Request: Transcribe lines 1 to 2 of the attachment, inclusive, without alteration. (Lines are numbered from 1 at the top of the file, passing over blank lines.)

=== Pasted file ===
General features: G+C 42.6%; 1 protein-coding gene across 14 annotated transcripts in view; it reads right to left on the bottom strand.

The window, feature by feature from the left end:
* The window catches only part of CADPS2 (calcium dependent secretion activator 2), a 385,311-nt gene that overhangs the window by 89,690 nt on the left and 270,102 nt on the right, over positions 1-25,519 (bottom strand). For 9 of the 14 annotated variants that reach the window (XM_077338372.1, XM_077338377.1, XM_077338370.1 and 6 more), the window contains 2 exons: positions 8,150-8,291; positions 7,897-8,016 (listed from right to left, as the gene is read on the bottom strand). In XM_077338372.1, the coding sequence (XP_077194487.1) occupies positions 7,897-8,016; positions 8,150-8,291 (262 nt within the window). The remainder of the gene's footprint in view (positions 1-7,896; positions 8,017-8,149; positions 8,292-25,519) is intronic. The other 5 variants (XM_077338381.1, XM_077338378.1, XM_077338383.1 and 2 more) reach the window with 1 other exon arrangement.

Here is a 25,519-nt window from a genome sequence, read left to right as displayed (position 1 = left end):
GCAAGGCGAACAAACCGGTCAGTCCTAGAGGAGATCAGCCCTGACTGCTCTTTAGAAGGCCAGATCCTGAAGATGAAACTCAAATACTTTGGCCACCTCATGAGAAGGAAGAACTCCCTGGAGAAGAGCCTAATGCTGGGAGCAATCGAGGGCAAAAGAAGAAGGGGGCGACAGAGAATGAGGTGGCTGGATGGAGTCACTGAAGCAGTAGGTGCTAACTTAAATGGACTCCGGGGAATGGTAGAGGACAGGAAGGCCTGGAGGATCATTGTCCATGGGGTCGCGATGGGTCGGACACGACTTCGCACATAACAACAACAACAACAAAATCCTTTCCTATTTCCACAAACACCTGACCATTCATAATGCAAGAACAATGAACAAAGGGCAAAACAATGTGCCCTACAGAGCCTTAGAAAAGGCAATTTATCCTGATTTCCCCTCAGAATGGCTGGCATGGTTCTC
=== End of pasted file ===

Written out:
General features: G+C 42.6%; 1 protein-coding gene across 14 annotated transcripts in view; it reads right to left on the bottom strand.

The window, feature by feature from the left end: